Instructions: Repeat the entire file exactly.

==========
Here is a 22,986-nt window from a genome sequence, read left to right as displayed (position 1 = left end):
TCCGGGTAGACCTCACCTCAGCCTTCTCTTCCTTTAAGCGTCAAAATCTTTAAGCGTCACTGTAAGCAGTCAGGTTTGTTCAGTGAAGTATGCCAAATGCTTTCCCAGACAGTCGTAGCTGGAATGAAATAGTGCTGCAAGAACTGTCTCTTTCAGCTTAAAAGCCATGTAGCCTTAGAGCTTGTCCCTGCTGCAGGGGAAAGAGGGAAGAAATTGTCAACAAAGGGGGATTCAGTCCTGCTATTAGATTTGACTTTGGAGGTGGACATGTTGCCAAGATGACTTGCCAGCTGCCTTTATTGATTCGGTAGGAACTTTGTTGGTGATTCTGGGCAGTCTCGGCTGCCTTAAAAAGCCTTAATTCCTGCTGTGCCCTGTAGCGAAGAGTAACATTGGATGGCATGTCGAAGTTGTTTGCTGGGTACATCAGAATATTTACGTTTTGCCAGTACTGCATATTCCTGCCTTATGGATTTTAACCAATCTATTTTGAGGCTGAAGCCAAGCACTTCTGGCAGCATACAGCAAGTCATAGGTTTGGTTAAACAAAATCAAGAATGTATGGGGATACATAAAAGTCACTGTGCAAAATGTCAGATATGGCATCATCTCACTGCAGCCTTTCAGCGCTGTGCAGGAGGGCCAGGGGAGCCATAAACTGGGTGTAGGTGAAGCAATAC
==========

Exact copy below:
Here is a 22,986-nt window from a genome sequence, read left to right as displayed (position 1 = left end):
TCCGGGTAGACCTCACCTCAGCCTTCTCTTCCTTTAAGCGTCAAAATCTTTAAGCGTCACTGTAAGCAGTCAGGTTTGTTCAGTGAAGTATGCCAAATGCTTTCCCAGACAGTCGTAGCTGGAATGAAATAGTGCTGCAAGAACTGTCTCTTTCAGCTTAAAAGCCATGTAGCCTTAGAGCTTGTCCCTGCTGCAGGGGAAAGAGGGAAGAAATTGTCAACAAAGGGGGATTCAGTCCTGCTATTAGATTTGACTTTGGAGGTGGACATGTTGCCAAGATGACTTGCCAGCTGCCTTTATTGATTCGGTAGGAACTTTGTTGGTGATTCTGGGCAGTCTCGGCTGCCTTAAAAAGCCTTAATTCCTGCTGTGCCCTGTAGCGAAGAGTAACATTGGATGGCATGTCGAAGTTGTTTGCTGGGTACATCAGAATATTTACGTTTTGCCAGTACTGCATATTCCTGCCTTATGGATTTTAACCAATCTATTTTGAGGCTGAAGCCAAGCACTTCTGGCAGCATACAGCAAGTCATAGGTTTGGTTAAACAAAATCAAGAATGTATGGGGATACATAAAAGTCACTGTGCAAAATGTCAGATATGGCATCATCTCACTGCAGCCTTTCAGCGCTGTGCAGGAGGGCCAGGGGAGCCATAAACTGGGTGTAGGTGAAGCAATAC